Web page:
We’ve partnered with Inspire, a company that builds and manages online support communities for patients and caregivers, to launch a patient-focused series here on Scope. Once a month, patients affected by serious and often rare diseases share their unique stories; this month’s column comes from a patient who has asked to remain anonymous.
“I hate to be the one to tell you this, but you have invasive bladder cancer.”
That’s certainly the last thing anyone wants to hear from their doctor. And it’s undoubtedly news that doctors must dread having to tell their patients.
I owe a debt of gratitude I can never fully repay to all of those whose healing hands, both literally and figuratively, reached out to help me
I heard those fateful words from my urologist in August 2012, at which time I was informed that my best course of action was to undergo chemotherapy treatments and have my bladder completely removed. Oh yeah, my prostate had to go as well. “You’ve got to be kidding me,” I thought. “I’m 46, healthy, and serious health issues aren’t supposed to happen until I’m old – like 70 or something.”
So began my journey of cancer treatment, which included three rounds of neoadjuvant chemotherapy and culminated in the removal of my bladder and prostate. Like many who have to get on the roller-coaster ride that is cancer treatment, my road to recovery was rocky at times.
During a bladder biopsy and resection procedure, the doctor determined that the tumor in my bladder was blocking my right ureter, putting the kidney at serious risk. I was rushed to surgery where I received a nephrostomy stent. Two weeks later, a port-a-cath (for administering the chemo infusions) was placed in my chest; and three days after that, it had to be removed due to an infection. Then came the chemo, which was certainly no picnic – I suffered from a variety of side-effects, not the least which was becoming seriously neutropenic. Later, following surgery, my heart went into A-fib and I was whisked off to intensive care.
One of the ironies of my experience: Prior to the cancer diagnosis, I had never even spent a night in the hospital.
As most anyone who has gone through this experience can attest, it really kicks your ass physically, emotionally, spiritually, existentially, and about every which way in between. The good news today, though, is that I’m cancer free and my prognosis for long term survival is very good. I feel better physically than I’ve felt since this whole circus started, and I’ve resumed most of the activities I previously enjoyed before the cancer diagnosis. Nonetheless, healing emotionally from the trauma of the whole experience – including life with a urostomy – is still a work in progress.
Recently, I’ve been reflecting at depth on my journey with the Big C. During my treatment I interacted with an untold number of health professionals. From doctors and nurses to social workers and massage therapists, scores of health-care professionals and related practitioners were involved in helping me get better. I am in utter awe when I think about the years of training that each of these individuals received; the fortitude it must take to deal with the sick and infirm on a daily basis; the medical research behind the development of lifesaving chemo treatments; and surgical procedures like the cystoprostatectomy.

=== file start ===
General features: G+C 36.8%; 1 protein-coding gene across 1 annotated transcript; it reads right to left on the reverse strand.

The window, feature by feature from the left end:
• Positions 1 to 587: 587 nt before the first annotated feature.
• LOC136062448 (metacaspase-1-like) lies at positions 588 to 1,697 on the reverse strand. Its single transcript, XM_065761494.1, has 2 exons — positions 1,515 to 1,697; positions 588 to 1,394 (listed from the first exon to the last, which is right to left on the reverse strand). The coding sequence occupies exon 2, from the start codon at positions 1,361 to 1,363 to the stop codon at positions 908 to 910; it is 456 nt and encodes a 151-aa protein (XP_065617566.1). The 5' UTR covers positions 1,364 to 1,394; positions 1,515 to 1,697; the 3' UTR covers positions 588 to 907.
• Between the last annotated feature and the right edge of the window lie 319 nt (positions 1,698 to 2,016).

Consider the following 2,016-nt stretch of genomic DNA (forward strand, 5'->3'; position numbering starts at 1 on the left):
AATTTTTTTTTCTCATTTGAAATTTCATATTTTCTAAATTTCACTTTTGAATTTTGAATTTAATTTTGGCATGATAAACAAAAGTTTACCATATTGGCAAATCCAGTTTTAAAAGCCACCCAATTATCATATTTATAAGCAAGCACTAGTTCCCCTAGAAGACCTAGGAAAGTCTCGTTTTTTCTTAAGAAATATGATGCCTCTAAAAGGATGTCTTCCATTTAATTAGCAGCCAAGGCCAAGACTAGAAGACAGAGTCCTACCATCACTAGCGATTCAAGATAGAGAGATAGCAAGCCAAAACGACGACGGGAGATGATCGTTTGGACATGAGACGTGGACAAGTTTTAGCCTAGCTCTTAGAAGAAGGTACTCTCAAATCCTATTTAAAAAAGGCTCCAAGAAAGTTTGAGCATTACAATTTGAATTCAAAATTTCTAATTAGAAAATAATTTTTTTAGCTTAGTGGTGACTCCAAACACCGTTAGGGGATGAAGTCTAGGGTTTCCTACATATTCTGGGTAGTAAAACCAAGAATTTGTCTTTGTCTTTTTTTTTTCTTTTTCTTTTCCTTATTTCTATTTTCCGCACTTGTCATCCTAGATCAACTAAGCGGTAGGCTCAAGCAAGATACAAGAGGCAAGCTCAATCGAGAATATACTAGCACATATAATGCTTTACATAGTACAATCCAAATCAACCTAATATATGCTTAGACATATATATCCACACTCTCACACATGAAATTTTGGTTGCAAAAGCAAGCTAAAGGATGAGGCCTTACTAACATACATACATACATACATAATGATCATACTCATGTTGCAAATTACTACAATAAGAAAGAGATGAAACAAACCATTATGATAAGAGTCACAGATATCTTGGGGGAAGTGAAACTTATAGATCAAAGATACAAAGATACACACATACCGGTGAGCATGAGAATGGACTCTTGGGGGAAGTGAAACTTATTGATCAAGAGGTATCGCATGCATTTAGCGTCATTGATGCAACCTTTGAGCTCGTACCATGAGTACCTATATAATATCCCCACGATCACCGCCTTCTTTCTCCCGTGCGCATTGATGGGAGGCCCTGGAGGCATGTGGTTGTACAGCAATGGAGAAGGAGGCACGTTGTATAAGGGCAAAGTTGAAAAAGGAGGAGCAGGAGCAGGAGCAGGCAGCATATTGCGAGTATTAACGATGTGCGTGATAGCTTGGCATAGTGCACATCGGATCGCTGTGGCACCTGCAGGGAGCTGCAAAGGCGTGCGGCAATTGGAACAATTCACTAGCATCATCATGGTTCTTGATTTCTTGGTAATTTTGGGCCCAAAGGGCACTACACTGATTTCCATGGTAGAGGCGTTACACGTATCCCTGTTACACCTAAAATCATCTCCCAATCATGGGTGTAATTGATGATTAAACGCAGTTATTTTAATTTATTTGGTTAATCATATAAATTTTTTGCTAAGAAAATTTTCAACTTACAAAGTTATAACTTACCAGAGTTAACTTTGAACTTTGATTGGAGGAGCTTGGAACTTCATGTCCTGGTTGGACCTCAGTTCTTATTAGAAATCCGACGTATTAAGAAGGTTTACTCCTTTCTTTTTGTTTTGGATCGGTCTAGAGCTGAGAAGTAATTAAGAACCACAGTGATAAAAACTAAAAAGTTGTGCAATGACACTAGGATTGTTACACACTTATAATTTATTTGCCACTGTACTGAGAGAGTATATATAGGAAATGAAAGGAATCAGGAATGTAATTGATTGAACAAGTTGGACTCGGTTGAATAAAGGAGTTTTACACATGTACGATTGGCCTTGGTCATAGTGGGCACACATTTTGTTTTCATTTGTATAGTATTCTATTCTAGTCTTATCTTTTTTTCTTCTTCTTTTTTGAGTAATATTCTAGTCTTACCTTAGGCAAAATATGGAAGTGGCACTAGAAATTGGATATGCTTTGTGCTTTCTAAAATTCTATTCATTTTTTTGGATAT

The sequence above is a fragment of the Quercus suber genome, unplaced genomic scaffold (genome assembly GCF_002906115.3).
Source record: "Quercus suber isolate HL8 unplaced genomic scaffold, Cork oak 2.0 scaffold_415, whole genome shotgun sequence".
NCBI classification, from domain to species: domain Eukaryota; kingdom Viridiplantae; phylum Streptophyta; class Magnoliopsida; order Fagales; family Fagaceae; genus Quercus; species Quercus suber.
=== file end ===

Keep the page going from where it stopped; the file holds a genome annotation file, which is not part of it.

I owe a debt of gratitude I can never fully repay to all of those whose healing hands, both literally and figuratively, reached out to help me. Like my feisty little 70 year-old home health-care nurse Jackie, who told me, “During chemo, you’ve got to keep moving! Get out there and walk every day, stay active. You won’t feel like doing it, but do it anyway!” I followed her sage advice and sure enough, it really did help. Jackie also coaxed me through a very rough time after the removal of my port-a-cath when I was told I would need to stuff gauze in my gaping open chest wound on a daily basis. Jackie was right there, providing me with the encouragement and support that enabled me to get this done.
Then there were the various residents and fellows who provided for my care. The competency and kind bedside manner of the chief resident in urology helped me calm down and enabled me to wrap my head around what I was facing when I was first diagnosed. The expertise, professionalism, and compassion exhibited by the fellows who were involved in my surgery and subsequent care in the hospital were also appreciated.
And let’s not forget the attending physicians, whose years of education, training, and experience enabled them to do things that 100 years ago would be considered no less than an absolute miracle.
To all those in the health-care field who touched my life during this journey, my unending gratitude. To those who are answering the call to provide professional medical care for others, my sincerest respect.
The author of this article lives in Virginia and works in administration at a large hospital.